panic buying

(redirected from Panic-buying)
Also found in: Financial.

panic buying

n
the buying up of large quantities of a commodity which, it is feared, is likely to be in short supply
Translations

panic buying

[ˈpænɪkˈbaɪɪŋ] naccaparramento (di generi alimentari)
Mentioned in ?
References in periodicals archive ?
Shelves in supermarkets were left empty because of panic-buying.
IF Radamel Falcao smacked of last-minute panic-buying, then the same has to be said of Arsenal's consequential purchase of Danny Welbeck (right).
AS children's author Michael Bond explains in his introduction to this new collection, he stumbled across the inspiration for his most famous creation when he was panic-buying one Christmas Eve.
EVENTS 1956: Panic-buying breaks out at garages across the country as the government gives details of its petrol rationing plans.
I would like to advise the public not to believe in such a speculation and to stop spreading the rumours because panic-buying will only cause problems.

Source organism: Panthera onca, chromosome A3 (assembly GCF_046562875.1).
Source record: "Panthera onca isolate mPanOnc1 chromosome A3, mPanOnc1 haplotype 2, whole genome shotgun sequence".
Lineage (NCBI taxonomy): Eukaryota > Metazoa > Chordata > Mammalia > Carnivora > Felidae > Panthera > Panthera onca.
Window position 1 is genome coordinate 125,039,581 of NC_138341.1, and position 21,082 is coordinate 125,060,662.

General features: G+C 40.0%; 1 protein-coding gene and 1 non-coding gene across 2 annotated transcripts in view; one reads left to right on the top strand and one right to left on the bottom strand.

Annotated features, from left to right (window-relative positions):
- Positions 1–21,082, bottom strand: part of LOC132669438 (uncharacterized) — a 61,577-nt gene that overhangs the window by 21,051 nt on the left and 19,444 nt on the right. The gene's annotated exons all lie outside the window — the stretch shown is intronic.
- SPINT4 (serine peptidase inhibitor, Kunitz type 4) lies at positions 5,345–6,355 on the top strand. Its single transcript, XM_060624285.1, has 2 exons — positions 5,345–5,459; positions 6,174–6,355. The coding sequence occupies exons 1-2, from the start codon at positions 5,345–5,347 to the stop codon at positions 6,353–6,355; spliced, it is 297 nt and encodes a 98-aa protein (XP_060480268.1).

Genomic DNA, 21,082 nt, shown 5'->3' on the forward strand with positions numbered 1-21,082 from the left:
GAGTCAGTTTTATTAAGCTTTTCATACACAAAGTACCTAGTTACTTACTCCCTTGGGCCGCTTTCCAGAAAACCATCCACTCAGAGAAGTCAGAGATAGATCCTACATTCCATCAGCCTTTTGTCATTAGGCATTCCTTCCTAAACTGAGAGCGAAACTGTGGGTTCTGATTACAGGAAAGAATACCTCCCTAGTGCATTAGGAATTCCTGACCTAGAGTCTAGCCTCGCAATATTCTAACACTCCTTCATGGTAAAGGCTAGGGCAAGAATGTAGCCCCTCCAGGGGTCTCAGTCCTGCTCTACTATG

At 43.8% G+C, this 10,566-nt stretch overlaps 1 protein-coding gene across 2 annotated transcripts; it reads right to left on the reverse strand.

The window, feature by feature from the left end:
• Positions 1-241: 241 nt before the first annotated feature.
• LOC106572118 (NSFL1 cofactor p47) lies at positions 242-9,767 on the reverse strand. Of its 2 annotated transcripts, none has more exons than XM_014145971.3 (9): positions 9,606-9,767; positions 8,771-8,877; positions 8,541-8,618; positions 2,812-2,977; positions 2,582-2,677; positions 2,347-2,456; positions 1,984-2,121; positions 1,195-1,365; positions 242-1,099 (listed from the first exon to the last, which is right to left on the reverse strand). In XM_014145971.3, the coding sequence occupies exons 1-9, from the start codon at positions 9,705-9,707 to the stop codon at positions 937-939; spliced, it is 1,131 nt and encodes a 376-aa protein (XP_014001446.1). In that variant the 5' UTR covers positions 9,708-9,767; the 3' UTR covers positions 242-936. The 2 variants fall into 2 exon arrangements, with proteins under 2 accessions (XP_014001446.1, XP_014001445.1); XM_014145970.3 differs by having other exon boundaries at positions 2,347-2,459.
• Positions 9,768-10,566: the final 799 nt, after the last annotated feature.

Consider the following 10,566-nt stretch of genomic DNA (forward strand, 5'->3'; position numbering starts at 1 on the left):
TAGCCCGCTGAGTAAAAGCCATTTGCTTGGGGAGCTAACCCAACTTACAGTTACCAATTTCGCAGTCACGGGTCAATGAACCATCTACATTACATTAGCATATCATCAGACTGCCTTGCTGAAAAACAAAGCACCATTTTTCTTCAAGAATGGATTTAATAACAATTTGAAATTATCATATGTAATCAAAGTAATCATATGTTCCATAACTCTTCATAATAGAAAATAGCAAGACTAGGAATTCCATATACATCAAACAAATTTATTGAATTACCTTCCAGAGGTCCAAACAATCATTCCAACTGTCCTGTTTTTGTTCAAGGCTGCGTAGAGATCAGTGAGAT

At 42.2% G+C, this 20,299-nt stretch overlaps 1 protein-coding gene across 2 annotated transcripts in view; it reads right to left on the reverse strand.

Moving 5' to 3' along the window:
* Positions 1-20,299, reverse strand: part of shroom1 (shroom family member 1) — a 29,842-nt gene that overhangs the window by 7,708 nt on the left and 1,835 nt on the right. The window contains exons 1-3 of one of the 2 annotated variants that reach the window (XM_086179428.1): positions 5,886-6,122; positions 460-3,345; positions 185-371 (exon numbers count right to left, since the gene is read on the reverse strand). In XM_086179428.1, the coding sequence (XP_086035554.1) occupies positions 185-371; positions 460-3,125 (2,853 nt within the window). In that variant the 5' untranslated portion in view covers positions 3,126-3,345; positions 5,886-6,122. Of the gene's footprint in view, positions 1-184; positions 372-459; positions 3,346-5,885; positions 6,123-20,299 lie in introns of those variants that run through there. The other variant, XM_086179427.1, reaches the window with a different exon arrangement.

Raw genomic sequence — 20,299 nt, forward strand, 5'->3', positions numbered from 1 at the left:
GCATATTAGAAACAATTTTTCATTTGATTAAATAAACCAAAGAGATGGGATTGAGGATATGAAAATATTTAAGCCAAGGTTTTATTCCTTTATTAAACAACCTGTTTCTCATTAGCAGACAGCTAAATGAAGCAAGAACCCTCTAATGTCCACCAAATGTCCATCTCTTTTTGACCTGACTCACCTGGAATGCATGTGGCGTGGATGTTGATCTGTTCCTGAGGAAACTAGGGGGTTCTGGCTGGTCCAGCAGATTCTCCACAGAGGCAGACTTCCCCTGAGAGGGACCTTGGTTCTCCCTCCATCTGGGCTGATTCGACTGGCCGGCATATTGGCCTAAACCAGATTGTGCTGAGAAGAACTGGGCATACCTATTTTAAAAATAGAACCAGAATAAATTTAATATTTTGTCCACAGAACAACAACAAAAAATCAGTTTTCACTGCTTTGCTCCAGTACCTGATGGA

New York City Mayor Michael Bloomberg has urged people not to succumb to panic-buying and assured there is enough supply.
Mr Cameron accused the Labour leader of "complete weakness" for failing to stand up to Unite, while Mr Miliband called on the PM and Cabinet Office minister Francis Maude to apologise for provoking panic-buying at the pumps when the prospect of a strike was first raised.
When the dispute was in the news last month there was panic-buying of fuel and shortages of supplies after the Government advised motorists to top up their cars with petrol and one minister suggested storing fuel in jerry cans.
Panic-buying in recent days has led to frenzied scenes around the country as forecourt queues spilled out on to nearby roads.
They say "Self-inflicted insanity" - The Petroleum Industry Association's description of panic-buying by motorists over the threat of a tanker drivers' strike.
PETROL stations were running dry last night as panic-buying continued despite Easter strike action by tanker drivers being ruled out.
The explosion of panic-buying increased pressure on the Government after Cabinet Office Minister Francis Maude's now infamous comments telling motorists to have "a bit of extra fuel in a jerry can in the garage".